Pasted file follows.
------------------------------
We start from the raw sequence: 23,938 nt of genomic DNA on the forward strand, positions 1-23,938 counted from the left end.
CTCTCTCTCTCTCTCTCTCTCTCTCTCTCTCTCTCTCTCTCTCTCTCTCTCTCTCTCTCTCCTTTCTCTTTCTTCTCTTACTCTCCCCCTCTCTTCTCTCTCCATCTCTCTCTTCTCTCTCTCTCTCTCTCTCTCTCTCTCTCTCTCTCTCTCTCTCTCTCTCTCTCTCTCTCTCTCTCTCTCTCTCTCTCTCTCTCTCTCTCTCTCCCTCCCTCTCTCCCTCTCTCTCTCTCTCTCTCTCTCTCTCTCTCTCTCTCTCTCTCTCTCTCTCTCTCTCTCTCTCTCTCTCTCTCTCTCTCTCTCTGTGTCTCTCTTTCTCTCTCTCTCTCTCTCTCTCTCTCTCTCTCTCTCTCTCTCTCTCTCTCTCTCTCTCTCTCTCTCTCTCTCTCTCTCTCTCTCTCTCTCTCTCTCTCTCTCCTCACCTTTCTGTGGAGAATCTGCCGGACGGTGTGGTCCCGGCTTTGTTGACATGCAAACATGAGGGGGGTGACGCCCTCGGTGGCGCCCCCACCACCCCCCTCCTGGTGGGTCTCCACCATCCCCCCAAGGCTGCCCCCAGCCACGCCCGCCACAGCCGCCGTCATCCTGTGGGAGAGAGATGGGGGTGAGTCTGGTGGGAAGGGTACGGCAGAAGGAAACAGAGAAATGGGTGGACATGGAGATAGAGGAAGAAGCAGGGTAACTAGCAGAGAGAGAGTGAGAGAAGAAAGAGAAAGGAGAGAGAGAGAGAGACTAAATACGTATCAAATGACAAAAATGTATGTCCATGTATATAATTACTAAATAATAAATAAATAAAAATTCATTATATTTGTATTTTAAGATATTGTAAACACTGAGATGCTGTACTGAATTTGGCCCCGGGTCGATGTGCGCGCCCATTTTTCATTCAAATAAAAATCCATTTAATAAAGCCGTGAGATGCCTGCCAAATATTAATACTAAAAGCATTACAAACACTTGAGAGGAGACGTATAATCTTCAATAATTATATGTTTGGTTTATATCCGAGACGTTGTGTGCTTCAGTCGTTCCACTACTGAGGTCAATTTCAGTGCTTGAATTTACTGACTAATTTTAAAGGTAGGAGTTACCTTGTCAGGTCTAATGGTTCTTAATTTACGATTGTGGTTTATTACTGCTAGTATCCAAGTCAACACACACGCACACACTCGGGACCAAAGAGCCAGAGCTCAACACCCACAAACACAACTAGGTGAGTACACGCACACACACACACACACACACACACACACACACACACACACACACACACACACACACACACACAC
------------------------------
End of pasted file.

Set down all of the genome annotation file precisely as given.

We start from the raw sequence: 23,938 nt of genomic DNA on the forward strand, positions 1-23,938 counted from the left end.
CTCTCTCTCTCTCTCTCTCTCTCTCTCTCTCTCTCTCTCTCTCTCTCTCTCTCTCTCTCTCCTTTCTCTTTCTTCTCTTACTCTCCCCCTCTCTTCTCTCTCCATCTCTCTCTTCTCTCTCTCTCTCTCTCTCTCTCTCTCTCTCTCTCTCTCTCTCTCTCTCTCTCTCTCTCTCTCTCTCTCTCTCTCTCTCTCTCTCTCTCTCTCCCTCCCTCTCTCCCTCTCTCTCTCTCTCTCTCTCTCTCTCTCTCTCTCTCTCTCTCTCTCTCTCTCTCTCTCTCTCTCTCTCTCTCTCTCTCTCTCTGTGTCTCTCTTTCTCTCTCTCTCTCTCTCTCTCTCTCTCTCTCTCTCTCTCTCTCTCTCTCTCTCTCTCTCTCTCTCTCTCTCTCTCTCTCTCTCTCTCTCTCTCTCTCTCTCCTCACCTTTCTGTGGAGAATCTGCCGGACGGTGTGGTCCCGGCTTTGTTGACATGCAAACATGAGGGGGGTGACGCCCTCGGTGGCGCCCCCACCACCCCCCTCCTGGTGGGTCTCCACCATCCCCCCAAGGCTGCCCCCAGCCACGCCCGCCACAGCCGCCGTCATCCTGTGGGAGAGAGATGGGGGTGAGTCTGGTGGGAAGGGTACGGCAGAAGGAAACAGAGAAATGGGTGGACATGGAGATAGAGGAAGAAGCAGGGTAACTAGCAGAGAGAGAGTGAGAGAAGAAAGAGAAAGGAGAGAGAGAGAGAGACTAAATACGTATCAAATGACAAAAATGTATGTCCATGTATATAATTACTAAATAATAAATAAATAAAAATTCATTATATTTGTATTTTAAGATATTGTAAACACTGAGATGCTGTACTGAATTTGGCCCCGGGTCGATGTGCGCGCCCATTTTTCATTCAAATAAAAATCCATTTAATAAAGCCGTGAGATGCCTGCCAAATATTAATACTAAAAGCATTACAAACACTTGAGAGGAGACGTATAATCTTCAATAATTATATGTTTGGTTTATATCCGAGACGTTGTGTGCTTCAGTCGTTCCACTACTGAGGTCAATTTCAGTGCTTGAATTTACTGACTAATTTTAAAGGTAGGAGTTACCTTGTCAGGTCTAATGGTTCTTAATTTACGATTGTGGTTTATTACTGCTAGTATCCAAGTCAACACACACGCACACACTCGGGACCAAAGAGCCAGAGCTCAACACCCACAAACACAACTAGGTGAGTACACGCACACACACACACACACACACACACACACACACACACACACACACACACACACACACACACACAC